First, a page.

Four oilfield service giants
Schlumberger (SLB), Halliburton (HAL), Baker Hughes (BHGE) (a GE Company), and National Oilwell Varco (NOV) are the four large market cap US OFS (oilfield services and equipment) companies we’ll be comparing in this series, both in terms of market performance and financial metrics.
What’s happening in the market and industry?
Since November 7, 2016, the VanEck Vectors Oil Services ETF (OIH) has fallen ~8% as of November 6, 2017. But WTI (West Texas Intermediate) crude oil prices have recovered 28% during the same period, and so OIH has underperformed crude oil’s recovery, as the OFS industry remains under pressure.
Since November 7, 2016, the SPDR S&P 500 ETF (SPY) has risen 21%, while the Dow Jones Industrial Average (DJIA-INDEX) has risen 29%. (You can read the latest on crude oil prices in Market Realist’s Global Crude Oil Glut: Is It Shrinking?)
Analyzing one-year stock prices
Halliburton has outperformed the VanEck Vectors Oil Services ETF in the past year. Since November 7, 2016, its stock has fallen ~5%. Halliburton provides services and products to the upstream industry.
By market capitalization, Schlumberger is the largest OFS company. SLB’s stock price has declined 16% since November 7, 2016. SLB provides technology, information solutions, and integrated project management to energy producers and makes up 25% of OIH.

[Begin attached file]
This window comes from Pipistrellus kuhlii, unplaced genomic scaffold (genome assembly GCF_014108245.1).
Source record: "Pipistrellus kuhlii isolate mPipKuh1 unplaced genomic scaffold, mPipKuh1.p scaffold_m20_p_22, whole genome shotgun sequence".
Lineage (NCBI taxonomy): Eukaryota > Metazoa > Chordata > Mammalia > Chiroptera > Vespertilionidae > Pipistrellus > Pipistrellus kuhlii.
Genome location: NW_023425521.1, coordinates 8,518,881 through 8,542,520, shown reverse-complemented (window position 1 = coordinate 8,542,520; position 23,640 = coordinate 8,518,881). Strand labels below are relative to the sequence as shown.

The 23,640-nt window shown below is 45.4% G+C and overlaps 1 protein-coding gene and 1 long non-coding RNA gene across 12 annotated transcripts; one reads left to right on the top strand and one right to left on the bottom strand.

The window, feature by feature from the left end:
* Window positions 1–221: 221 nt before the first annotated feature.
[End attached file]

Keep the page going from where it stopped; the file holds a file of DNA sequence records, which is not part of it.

Baker Hughes’s stock price has fallen ~17% in the past year—the steepest decline in our select set of four OFS companies. BHGE provides drilling and evaluation and completion and production services to upstream producers. On July 3, 2017, a transaction combining GE’s (GE) oil and gas business with Baker Hughes was complete. (Read more about this deal this in Market Realist’s Can the BHI–GE Partnership Benefit from Global Growth?)
National Oilwell Varco’s returns have been relatively resilient, outperforming the industry ETF and rising 10% in the past year. Improved earnings from NOV’s Wellbore Technologies and Completion & Production Solutions segments in 3Q17 held its returns above the industry ETF. NOV designs, manufactures, and sells equipment and components to energy producers.
What affected returns?
The US rig count has risen 58% in the past year. OFS companies’ revenues and profitability can improve when the upstream companies’ drilling and production pick up, though these also depend on the business model of the OFS company.
Many offshore projects that have been deferred in the past two years as a result of depressed crude oil prices may finally see execution if crude oil’s upward momentum continues. This could positively affect OFS companies supplying products and services to offshore upstream companies. (For more, read Market Realist’s Oil near $60: How’s the Offshore Drilling Industry Faring?)